San Diego

Injured San Diego hiker rescued by iPhone SOS feature

The feature can be used to communicate to emergency services if you’re in an area outside of cellular and Wi-Fi coverage

NBC Universal, Inc.

Many people claim they can’t live without their phone, but that has a whole new meaning for Rancho Bernardo hiker Juana Reyes.

Last week, Reyes and her friends were hiking in the Los Angeles National Forest when she lost her balance and fell.

“All I can remember was yelling, ‘My foot,’ and trying to get up, but I couldn’t,” she said. “The pain was just so unbearable.”

Reyes felt a crack and landed on the ground. She said her leg was contorted in a way that was not its natural state.

Her friends immediately picked up their phones to call for help — but there was no cell service in the remote terrain.

“How are we going to get out of this?” Reyes asked herself. “That was the biggest thing on my mind.”

But then she got help from an unexpected source: an SOS feature on her iPhone.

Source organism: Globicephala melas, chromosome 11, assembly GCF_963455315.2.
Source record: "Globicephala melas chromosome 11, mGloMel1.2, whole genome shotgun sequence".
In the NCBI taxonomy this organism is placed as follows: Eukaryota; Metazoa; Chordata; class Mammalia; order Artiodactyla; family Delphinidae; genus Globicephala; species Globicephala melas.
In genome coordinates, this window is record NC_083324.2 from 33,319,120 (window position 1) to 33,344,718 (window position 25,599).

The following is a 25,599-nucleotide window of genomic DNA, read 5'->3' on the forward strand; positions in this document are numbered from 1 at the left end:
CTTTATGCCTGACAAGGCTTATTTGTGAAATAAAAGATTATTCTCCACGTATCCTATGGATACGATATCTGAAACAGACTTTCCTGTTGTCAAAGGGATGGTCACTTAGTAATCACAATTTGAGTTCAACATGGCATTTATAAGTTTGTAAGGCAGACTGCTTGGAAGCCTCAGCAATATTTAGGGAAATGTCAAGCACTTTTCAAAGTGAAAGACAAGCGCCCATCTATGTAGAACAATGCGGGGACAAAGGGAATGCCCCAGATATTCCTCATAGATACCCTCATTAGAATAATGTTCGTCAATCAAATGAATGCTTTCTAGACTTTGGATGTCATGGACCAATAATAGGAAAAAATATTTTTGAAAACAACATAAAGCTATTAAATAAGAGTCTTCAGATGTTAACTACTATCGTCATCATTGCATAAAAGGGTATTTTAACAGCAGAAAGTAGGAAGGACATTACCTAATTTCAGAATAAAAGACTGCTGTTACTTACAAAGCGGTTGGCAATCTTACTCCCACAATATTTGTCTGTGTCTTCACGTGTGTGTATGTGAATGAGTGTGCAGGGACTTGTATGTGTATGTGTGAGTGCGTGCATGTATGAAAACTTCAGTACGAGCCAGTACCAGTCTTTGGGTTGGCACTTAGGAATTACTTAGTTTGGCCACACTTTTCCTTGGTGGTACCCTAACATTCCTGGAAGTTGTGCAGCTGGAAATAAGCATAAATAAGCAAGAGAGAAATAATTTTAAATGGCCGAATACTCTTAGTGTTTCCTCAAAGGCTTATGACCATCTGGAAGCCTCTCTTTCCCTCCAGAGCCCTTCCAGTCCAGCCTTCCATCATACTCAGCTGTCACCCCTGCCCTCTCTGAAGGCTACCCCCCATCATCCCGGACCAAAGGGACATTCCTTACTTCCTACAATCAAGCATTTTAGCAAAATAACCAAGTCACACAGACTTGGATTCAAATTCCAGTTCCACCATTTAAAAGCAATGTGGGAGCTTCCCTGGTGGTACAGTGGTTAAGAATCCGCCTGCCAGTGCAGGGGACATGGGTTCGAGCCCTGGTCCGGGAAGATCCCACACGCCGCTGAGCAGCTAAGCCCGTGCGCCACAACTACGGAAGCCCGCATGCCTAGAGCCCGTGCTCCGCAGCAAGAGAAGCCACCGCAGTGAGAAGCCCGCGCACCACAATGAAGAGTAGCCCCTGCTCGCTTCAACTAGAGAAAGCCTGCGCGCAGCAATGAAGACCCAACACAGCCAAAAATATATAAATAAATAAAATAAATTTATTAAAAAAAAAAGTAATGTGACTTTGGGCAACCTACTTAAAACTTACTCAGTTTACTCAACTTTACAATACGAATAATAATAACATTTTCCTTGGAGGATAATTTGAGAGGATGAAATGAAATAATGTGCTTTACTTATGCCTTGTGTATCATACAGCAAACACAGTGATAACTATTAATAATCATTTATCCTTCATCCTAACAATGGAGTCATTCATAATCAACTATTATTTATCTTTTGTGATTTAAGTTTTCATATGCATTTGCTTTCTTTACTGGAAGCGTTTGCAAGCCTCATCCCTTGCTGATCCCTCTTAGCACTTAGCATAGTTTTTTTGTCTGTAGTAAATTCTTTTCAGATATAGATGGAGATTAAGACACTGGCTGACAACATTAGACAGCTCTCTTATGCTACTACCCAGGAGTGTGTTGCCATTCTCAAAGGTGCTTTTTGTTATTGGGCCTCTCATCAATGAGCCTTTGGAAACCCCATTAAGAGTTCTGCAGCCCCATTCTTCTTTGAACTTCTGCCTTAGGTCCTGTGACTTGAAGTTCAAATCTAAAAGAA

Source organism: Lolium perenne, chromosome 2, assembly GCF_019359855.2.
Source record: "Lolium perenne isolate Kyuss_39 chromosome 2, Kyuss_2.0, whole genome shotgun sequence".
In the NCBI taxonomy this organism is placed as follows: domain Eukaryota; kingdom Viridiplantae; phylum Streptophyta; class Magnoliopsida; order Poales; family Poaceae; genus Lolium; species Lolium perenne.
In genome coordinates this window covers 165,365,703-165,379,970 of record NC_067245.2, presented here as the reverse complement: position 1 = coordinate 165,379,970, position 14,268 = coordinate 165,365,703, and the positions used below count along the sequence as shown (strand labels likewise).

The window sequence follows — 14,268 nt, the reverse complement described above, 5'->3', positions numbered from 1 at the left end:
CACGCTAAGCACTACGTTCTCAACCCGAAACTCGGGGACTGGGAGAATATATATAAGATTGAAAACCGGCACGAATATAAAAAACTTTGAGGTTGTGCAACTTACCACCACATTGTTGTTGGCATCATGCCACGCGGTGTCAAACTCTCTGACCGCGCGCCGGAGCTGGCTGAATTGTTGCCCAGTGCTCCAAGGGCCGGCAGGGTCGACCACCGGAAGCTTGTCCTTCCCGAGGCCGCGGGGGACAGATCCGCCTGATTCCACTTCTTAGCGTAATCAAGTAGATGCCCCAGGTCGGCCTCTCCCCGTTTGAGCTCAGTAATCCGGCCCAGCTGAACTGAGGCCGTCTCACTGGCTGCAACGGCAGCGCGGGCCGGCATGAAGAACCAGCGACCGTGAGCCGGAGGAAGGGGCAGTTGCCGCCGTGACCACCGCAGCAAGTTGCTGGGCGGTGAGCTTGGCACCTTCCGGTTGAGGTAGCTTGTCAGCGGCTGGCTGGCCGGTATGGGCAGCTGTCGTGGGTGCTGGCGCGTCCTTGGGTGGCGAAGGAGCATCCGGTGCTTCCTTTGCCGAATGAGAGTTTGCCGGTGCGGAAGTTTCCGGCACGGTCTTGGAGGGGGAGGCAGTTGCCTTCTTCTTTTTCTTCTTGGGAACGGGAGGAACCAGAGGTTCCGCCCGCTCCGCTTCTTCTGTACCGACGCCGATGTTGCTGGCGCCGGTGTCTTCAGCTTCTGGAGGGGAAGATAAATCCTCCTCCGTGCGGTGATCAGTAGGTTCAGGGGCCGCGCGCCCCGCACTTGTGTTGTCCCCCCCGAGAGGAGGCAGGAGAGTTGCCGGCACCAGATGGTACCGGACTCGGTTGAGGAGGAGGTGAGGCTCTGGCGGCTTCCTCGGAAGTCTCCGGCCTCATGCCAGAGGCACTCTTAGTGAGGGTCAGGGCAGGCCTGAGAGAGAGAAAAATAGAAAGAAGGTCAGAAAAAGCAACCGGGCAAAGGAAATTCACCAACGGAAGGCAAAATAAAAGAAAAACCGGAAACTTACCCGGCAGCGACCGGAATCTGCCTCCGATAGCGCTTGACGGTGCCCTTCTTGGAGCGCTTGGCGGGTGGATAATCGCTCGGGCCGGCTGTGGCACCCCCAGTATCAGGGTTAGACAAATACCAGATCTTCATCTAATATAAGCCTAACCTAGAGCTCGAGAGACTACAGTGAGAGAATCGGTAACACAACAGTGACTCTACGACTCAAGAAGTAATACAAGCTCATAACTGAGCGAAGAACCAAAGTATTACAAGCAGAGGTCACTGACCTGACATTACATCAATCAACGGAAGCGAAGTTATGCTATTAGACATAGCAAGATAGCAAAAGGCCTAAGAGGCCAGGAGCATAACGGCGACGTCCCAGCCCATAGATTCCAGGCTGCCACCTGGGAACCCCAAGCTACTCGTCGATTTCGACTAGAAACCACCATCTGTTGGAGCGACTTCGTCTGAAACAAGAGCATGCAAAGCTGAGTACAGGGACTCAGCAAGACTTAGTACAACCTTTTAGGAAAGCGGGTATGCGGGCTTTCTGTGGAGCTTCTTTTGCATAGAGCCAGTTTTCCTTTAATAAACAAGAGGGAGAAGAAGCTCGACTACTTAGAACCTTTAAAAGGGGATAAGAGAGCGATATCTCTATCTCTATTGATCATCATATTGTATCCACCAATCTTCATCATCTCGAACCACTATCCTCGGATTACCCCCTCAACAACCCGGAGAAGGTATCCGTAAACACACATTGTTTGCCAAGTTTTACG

How the iPhone SOS feature works

The feature can be used to communicate to emergency services if you’re in an area outside of cellular and Wi-Fi coverage.

“If you just try dialing 911 on an iPhone 14, just like you would normally, if you’re not in any cellular coverage, it will convert it to a satellite activation,” Mike Leum with the Los Angeles County Sheriff’s Search and Rescue Team said.

When the service is activated, it asks the user a series of questions about their condition and location. It even gives directions on how to position the phone to find the nearest satellite.

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Leum said his team received an alert from Apple when Reyes used the feature.

“Our station notified us of an activation of an injured hiker up the trail near the waterfall,” Leum said.

He says it’s the third Apple SOS call they’ve received since the service launched back in November.

“It’s very helpful for us, and the call goes immediately to the nearest 911 call center,” he said.

This advancement in technology not only makes life easier for first responders but also for those in need of help — like Reyes, who broke her ankle.

“For me, it was my leg,” she said. “It could have been a different situation for somebody else, and it would be lifesaving.”

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